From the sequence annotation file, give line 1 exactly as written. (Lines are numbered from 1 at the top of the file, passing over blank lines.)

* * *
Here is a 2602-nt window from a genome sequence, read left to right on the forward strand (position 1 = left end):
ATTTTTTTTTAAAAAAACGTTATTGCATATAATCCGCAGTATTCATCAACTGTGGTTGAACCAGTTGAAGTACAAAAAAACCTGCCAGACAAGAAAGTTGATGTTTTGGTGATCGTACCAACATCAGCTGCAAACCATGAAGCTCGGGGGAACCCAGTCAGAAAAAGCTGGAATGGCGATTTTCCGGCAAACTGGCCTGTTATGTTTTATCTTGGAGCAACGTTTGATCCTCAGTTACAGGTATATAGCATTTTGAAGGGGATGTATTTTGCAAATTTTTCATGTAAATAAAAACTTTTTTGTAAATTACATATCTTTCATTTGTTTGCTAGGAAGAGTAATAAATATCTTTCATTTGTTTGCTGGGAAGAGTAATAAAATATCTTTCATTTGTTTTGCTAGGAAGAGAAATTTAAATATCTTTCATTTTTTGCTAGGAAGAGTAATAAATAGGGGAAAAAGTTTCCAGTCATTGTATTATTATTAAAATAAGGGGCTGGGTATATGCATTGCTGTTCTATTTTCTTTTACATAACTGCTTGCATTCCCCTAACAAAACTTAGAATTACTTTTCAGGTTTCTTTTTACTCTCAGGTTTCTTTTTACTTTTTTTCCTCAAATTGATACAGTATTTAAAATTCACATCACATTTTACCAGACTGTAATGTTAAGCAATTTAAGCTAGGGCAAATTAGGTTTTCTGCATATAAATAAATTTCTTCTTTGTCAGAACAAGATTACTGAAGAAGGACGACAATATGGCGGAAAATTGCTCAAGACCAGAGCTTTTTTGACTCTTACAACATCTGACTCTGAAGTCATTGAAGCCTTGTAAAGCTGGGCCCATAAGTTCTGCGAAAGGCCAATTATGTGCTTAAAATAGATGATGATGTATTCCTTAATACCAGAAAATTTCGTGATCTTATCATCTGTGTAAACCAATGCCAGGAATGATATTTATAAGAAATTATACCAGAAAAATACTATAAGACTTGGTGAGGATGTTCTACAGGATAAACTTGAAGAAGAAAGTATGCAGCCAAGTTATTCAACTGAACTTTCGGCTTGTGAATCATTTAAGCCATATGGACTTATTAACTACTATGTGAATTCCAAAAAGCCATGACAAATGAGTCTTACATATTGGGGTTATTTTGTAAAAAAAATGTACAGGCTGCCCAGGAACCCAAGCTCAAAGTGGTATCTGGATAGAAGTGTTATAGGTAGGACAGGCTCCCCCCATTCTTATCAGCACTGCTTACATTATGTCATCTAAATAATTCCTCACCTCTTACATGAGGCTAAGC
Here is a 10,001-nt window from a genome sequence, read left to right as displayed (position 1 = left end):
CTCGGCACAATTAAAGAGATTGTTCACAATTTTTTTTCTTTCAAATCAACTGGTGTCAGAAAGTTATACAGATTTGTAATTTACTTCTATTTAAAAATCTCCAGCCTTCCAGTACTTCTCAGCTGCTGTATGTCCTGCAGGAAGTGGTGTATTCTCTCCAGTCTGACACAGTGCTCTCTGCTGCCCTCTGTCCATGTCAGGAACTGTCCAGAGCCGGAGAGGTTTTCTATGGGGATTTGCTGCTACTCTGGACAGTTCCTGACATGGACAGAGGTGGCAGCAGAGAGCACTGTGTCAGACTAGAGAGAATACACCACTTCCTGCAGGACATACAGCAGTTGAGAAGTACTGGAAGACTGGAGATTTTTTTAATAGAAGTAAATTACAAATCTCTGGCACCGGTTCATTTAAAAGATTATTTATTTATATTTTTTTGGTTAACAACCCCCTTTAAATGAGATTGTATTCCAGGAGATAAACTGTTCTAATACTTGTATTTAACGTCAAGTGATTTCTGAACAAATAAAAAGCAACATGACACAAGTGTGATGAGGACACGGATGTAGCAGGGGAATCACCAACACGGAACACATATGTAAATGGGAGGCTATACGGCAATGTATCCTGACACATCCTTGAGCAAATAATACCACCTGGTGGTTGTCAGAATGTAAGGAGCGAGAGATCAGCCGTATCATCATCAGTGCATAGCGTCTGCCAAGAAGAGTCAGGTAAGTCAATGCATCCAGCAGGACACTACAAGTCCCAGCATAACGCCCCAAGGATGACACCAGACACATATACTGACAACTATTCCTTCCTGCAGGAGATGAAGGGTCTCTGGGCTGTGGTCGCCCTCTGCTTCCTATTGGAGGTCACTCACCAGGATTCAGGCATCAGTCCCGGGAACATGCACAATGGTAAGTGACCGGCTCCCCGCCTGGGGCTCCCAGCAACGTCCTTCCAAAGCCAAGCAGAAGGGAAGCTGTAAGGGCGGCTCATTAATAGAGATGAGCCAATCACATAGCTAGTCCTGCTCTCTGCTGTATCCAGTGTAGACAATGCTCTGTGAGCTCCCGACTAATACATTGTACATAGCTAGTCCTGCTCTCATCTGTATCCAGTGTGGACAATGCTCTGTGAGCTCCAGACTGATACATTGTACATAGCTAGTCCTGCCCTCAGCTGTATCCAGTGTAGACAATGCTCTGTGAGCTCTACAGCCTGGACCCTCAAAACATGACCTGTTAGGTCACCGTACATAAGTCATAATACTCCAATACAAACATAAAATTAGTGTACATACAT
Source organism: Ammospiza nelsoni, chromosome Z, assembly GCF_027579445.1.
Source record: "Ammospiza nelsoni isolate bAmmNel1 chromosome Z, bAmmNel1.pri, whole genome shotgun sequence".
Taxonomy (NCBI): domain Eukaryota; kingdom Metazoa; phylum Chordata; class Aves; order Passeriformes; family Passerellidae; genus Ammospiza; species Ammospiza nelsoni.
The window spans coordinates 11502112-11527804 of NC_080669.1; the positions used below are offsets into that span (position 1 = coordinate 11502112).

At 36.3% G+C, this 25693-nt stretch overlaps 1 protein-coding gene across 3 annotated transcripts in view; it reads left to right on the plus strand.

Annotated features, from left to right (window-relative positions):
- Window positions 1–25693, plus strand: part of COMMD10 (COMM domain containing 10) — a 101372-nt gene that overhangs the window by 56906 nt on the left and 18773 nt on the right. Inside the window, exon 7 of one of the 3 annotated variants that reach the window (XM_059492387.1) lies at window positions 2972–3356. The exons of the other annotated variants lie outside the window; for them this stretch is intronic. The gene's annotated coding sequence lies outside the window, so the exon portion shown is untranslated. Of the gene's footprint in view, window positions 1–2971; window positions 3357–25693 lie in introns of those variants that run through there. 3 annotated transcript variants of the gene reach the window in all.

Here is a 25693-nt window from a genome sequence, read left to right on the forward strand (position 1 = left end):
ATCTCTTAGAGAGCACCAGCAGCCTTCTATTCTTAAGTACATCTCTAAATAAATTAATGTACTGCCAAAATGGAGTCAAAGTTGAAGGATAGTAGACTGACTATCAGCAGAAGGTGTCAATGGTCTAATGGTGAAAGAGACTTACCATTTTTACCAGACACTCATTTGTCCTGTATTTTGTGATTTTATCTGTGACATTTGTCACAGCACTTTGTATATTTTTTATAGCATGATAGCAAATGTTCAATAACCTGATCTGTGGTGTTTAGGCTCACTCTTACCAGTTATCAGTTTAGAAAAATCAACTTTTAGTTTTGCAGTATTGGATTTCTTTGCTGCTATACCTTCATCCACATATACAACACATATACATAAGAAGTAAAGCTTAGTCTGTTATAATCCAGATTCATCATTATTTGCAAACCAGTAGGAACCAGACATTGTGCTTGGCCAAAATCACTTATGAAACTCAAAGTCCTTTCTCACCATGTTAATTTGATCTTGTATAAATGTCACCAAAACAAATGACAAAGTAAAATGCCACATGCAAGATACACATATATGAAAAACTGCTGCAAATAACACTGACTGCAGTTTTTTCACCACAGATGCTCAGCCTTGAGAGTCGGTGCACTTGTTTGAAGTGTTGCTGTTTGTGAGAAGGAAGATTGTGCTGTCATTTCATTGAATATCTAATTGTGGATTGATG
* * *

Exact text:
Here is a 2602-nt window from a genome sequence, read left to right on the forward strand (position 1 = left end):